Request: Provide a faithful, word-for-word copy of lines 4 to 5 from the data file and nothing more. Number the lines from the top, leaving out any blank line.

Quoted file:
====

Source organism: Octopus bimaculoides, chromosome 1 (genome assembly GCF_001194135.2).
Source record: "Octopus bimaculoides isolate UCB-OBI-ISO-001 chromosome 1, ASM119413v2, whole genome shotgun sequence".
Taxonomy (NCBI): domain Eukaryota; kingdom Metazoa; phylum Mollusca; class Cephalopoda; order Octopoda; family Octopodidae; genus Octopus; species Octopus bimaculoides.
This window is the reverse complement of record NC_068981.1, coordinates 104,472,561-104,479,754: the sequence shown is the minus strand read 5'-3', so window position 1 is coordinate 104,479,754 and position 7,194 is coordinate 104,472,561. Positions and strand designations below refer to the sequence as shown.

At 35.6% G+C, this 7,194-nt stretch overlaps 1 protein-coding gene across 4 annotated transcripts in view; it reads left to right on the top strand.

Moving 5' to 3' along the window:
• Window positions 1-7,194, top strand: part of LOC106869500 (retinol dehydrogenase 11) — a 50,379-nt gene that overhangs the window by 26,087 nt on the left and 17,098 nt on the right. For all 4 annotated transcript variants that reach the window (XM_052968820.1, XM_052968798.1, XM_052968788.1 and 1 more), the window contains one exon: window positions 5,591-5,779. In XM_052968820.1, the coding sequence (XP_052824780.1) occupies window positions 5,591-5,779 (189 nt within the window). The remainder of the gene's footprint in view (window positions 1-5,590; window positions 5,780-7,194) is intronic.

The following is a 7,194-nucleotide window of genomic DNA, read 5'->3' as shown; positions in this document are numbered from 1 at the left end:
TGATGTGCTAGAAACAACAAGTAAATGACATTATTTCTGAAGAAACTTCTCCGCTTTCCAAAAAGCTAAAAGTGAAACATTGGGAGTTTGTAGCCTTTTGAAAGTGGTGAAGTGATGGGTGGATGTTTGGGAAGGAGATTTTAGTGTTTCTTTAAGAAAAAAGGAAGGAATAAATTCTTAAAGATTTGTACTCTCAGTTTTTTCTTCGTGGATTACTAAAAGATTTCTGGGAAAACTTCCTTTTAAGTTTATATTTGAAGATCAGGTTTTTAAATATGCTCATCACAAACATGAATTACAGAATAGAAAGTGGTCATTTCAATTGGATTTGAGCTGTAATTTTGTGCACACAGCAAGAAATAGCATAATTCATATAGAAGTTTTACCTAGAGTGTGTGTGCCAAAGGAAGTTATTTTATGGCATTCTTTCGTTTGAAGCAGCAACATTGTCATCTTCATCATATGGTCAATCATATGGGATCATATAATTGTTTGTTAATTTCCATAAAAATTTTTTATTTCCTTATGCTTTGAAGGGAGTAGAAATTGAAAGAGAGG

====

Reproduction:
This window is the reverse complement of record NC_068981.1, coordinates 104,472,561-104,479,754: the sequence shown is the minus strand read 5'-3', so window position 1 is coordinate 104,479,754 and position 7,194 is coordinate 104,472,561. Positions and strand designations below refer to the sequence as shown.

At 35.6% G+C, this 7,194-nt stretch overlaps 1 protein-coding gene across 4 annotated transcripts in view; it reads left to right on the top strand.